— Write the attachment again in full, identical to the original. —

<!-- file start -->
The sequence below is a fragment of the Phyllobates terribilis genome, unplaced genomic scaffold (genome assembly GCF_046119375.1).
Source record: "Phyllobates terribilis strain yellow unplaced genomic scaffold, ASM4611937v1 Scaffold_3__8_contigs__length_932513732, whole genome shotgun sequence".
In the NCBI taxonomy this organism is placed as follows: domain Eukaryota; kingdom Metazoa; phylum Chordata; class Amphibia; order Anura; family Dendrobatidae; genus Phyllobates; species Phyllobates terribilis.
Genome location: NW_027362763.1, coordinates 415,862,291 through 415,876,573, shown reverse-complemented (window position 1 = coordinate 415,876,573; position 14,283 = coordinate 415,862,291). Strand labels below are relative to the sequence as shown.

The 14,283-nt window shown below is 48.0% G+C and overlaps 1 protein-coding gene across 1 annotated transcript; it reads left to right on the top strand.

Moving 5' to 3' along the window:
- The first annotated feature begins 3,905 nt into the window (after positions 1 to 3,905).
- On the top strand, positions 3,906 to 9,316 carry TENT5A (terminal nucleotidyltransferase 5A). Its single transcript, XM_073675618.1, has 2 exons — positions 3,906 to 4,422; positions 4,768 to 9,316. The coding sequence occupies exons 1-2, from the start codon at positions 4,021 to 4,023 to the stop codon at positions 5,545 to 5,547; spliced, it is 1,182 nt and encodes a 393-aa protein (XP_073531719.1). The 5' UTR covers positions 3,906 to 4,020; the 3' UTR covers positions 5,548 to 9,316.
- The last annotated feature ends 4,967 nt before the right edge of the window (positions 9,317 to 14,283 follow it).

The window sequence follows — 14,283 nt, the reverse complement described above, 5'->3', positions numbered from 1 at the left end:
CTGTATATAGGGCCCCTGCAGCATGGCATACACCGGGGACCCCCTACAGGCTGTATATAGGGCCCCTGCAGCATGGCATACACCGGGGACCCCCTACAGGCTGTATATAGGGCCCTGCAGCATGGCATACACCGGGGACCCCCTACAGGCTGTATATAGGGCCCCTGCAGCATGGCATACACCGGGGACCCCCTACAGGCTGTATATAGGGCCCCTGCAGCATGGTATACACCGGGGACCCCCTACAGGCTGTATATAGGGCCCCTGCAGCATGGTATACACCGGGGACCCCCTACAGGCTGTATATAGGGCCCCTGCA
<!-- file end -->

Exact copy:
The sequence below is a fragment of the Phyllobates terribilis genome, unplaced genomic scaffold (genome assembly GCF_046119375.1).
Source record: "Phyllobates terribilis strain yellow unplaced genomic scaffold, ASM4611937v1 Scaffold_3__8_contigs__length_932513732, whole genome shotgun sequence".
In the NCBI taxonomy this organism is placed as follows: domain Eukaryota; kingdom Metazoa; phylum Chordata; class Amphibia; order Anura; family Dendrobatidae; genus Phyllobates; species Phyllobates terribilis.
Genome location: NW_027362763.1, coordinates 415,862,291 through 415,876,573, shown reverse-complemented (window position 1 = coordinate 415,876,573; position 14,283 = coordinate 415,862,291). Strand labels below are relative to the sequence as shown.

The 14,283-nt window shown below is 48.0% G+C and overlaps 1 protein-coding gene across 1 annotated transcript; it reads left to right on the top strand.

Moving 5' to 3' along the window:
- The first annotated feature begins 3,905 nt into the window (after positions 1 to 3,905).
- On the top strand, positions 3,906 to 9,316 carry TENT5A (terminal nucleotidyltransferase 5A). Its single transcript, XM_073675618.1, has 2 exons — positions 3,906 to 4,422; positions 4,768 to 9,316. The coding sequence occupies exons 1-2, from the start codon at positions 4,021 to 4,023 to the stop codon at positions 5,545 to 5,547; spliced, it is 1,182 nt and encodes a 393-aa protein (XP_073531719.1). The 5' UTR covers positions 3,906 to 4,020; the 3' UTR covers positions 5,548 to 9,316.
- The last annotated feature ends 4,967 nt before the right edge of the window (positions 9,317 to 14,283 follow it).

The window sequence follows — 14,283 nt, the reverse complement described above, 5'->3', positions numbered from 1 at the left end:
CTGTATATAGGGCCCCTGCAGCATGGCATACACCGGGGACCCCCTACAGGCTGTATATAGGGCCCCTGCAGCATGGCATACACCGGGGACCCCCTACAGGCTGTATATAGGGCCCTGCAGCATGGCATACACCGGGGACCCCCTACAGGCTGTATATAGGGCCCCTGCAGCATGGCATACACCGGGGACCCCCTACAGGCTGTATATAGGGCCCCTGCAGCATGGTATACACCGGGGACCCCCTACAGGCTGTATATAGGGCCCCTGCAGCATGGTATACACCGGGGACCCCCTACAGGCTGTATATAGGGCCCCTGCA